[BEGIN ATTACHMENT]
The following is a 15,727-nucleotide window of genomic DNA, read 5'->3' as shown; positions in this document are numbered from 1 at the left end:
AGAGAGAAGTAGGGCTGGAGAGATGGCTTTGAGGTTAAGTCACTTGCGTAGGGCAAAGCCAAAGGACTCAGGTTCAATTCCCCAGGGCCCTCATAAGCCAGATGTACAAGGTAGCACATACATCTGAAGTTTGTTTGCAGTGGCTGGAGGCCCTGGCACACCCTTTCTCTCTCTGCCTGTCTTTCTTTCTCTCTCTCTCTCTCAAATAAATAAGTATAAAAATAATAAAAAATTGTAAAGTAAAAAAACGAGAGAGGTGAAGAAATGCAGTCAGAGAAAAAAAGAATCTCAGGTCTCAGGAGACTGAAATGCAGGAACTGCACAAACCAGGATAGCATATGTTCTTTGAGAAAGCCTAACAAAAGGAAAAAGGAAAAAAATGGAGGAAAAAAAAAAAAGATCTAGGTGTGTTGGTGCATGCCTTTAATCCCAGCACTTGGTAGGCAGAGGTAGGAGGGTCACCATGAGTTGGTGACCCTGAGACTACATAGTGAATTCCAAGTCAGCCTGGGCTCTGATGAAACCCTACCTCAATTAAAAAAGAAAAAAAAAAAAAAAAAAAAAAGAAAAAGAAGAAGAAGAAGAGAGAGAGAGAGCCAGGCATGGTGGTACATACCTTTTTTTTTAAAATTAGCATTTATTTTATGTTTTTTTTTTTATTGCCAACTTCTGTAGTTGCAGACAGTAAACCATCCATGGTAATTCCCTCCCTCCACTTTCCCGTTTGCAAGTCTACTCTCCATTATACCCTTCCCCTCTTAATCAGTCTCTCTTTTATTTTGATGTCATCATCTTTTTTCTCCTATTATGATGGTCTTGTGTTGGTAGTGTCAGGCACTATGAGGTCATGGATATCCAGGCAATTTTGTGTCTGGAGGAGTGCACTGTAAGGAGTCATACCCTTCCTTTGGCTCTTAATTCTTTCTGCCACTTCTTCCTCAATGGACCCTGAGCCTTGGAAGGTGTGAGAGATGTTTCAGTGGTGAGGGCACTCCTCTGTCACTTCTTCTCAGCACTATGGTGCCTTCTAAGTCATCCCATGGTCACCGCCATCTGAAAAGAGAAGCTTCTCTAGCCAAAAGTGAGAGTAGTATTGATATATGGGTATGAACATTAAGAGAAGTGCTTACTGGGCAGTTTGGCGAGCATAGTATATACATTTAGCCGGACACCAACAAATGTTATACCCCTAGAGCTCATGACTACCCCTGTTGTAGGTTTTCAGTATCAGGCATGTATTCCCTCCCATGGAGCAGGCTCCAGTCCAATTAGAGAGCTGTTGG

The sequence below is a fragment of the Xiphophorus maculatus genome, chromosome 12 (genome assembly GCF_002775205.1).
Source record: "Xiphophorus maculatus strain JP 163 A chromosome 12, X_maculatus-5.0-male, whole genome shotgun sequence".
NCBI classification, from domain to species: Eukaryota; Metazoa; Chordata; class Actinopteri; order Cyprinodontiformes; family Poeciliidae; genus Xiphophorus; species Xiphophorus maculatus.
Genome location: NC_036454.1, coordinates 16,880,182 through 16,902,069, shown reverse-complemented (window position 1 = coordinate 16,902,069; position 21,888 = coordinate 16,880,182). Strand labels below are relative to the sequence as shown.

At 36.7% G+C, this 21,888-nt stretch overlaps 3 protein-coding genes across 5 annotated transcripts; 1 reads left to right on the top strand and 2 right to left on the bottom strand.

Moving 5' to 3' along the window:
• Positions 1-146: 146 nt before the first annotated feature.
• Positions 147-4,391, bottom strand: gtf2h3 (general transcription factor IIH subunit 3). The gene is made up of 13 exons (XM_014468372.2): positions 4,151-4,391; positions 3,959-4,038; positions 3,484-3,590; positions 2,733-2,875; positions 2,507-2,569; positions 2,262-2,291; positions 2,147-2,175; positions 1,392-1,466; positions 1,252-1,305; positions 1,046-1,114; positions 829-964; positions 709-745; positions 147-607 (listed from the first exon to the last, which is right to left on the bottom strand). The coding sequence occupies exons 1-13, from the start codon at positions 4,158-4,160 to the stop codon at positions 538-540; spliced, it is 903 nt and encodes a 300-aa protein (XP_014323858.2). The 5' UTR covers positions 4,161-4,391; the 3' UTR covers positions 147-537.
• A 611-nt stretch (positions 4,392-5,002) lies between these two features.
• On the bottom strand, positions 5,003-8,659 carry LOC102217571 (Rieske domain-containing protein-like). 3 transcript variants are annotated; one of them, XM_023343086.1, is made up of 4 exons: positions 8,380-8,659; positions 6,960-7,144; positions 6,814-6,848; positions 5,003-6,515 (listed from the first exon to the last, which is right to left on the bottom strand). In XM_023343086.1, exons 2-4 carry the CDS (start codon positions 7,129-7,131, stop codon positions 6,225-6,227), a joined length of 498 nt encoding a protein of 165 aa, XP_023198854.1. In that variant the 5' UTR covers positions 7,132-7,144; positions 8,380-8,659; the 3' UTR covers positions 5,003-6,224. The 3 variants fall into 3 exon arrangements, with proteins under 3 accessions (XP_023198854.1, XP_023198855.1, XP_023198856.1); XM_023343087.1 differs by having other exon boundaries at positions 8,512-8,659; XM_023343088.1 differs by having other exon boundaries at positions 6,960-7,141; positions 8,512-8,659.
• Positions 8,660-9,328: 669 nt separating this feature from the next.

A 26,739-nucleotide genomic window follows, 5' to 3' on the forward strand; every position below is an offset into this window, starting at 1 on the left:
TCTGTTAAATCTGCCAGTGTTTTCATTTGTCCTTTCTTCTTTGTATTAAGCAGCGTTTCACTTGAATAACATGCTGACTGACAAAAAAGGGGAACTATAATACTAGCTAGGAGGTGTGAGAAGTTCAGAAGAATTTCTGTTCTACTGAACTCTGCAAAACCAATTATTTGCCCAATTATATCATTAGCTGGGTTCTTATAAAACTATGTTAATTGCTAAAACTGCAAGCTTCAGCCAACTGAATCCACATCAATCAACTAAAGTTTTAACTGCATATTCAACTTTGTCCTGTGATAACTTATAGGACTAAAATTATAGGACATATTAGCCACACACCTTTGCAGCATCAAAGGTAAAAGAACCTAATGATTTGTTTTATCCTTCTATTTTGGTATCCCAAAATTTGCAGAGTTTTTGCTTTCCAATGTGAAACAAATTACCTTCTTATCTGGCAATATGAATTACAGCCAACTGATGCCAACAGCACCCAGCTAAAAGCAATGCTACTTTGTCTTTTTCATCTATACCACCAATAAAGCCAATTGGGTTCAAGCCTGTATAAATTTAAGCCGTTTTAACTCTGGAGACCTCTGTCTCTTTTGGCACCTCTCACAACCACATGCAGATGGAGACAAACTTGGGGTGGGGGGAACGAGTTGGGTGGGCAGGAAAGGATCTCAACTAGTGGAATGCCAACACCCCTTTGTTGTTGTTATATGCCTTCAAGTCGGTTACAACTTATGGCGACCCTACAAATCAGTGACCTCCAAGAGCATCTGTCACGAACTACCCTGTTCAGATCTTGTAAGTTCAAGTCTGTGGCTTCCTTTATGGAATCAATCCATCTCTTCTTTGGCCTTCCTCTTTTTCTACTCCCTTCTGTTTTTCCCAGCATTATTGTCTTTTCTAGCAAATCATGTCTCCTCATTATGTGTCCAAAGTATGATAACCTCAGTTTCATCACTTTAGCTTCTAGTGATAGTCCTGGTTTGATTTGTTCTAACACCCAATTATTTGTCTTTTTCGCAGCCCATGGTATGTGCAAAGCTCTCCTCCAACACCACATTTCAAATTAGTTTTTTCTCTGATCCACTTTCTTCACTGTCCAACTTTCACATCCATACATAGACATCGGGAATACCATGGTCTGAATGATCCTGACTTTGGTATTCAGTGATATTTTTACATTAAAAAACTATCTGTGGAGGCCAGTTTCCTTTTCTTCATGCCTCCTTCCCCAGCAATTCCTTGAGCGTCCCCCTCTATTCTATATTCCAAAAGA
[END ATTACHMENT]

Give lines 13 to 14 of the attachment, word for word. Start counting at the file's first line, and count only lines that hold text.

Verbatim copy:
• Positions 8,660-9,328: 669 nt separating this feature from the next.

A 26,739-nucleotide genomic window follows, 5' to 3' on the forward strand; every position below is an offset into this window, starting at 1 on the left: